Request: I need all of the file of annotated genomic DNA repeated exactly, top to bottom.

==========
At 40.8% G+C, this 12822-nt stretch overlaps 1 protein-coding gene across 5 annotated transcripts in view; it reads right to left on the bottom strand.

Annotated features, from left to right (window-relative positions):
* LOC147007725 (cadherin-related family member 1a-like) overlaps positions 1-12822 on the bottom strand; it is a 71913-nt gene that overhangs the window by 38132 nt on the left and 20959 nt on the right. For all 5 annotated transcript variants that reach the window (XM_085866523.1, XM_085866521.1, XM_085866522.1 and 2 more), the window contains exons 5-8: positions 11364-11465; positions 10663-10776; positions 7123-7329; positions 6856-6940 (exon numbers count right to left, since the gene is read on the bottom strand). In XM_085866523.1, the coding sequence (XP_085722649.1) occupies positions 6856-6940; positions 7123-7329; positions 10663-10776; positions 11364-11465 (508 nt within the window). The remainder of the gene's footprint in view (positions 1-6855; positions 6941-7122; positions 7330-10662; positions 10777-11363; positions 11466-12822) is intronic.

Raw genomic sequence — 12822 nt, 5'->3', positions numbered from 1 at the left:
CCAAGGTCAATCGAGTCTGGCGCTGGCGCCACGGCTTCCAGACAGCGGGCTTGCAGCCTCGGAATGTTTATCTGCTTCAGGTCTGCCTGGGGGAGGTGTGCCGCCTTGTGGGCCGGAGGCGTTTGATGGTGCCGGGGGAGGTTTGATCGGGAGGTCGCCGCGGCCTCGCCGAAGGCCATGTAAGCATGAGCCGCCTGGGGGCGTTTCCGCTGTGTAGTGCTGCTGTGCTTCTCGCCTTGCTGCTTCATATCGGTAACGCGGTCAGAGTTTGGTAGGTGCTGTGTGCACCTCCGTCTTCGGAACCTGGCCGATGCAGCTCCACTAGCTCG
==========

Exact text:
At 40.8% G+C, this 12822-nt stretch overlaps 1 protein-coding gene across 5 annotated transcripts in view; it reads right to left on the bottom strand.

Annotated features, from left to right (window-relative positions):
* LOC147007725 (cadherin-related family member 1a-like) overlaps positions 1-12822 on the bottom strand; it is a 71913-nt gene that overhangs the window by 38132 nt on the left and 20959 nt on the right. For all 5 annotated transcript variants that reach the window (XM_085866523.1, XM_085866521.1, XM_085866522.1 and 2 more), the window contains exons 5-8: positions 11364-11465; positions 10663-10776; positions 7123-7329; positions 6856-6940 (exon numbers count right to left, since the gene is read on the bottom strand). In XM_085866523.1, the coding sequence (XP_085722649.1) occupies positions 6856-6940; positions 7123-7329; positions 10663-10776; positions 11364-11465 (508 nt within the window). The remainder of the gene's footprint in view (positions 1-6855; positions 6941-7122; positions 7330-10662; positions 10777-11363; positions 11466-12822) is intronic.

Raw genomic sequence — 12822 nt, 5'->3', positions numbered from 1 at the left:
CCAAGGTCAATCGAGTCTGGCGCTGGCGCCACGGCTTCCAGACAGCGGGCTTGCAGCCTCGGAATGTTTATCTGCTTCAGGTCTGCCTGGGGGAGGTGTGCCGCCTTGTGGGCCGGAGGCGTTTGATGGTGCCGGGGGAGGTTTGATCGGGAGGTCGCCGCGGCCTCGCCGAAGGCCATGTAAGCATGAGCCGCCTGGGGGCGTTTCCGCTGTGTAGTGCTGCTGTGCTTCTCGCCTTGCTGCTTCATATCGGTAACGCGGTCAGAGTTTGGTAGGTGCTGTGTGCACCTCCGTCTTCGGAACCTGGCCGATGCAGCTCCACTAGCTCG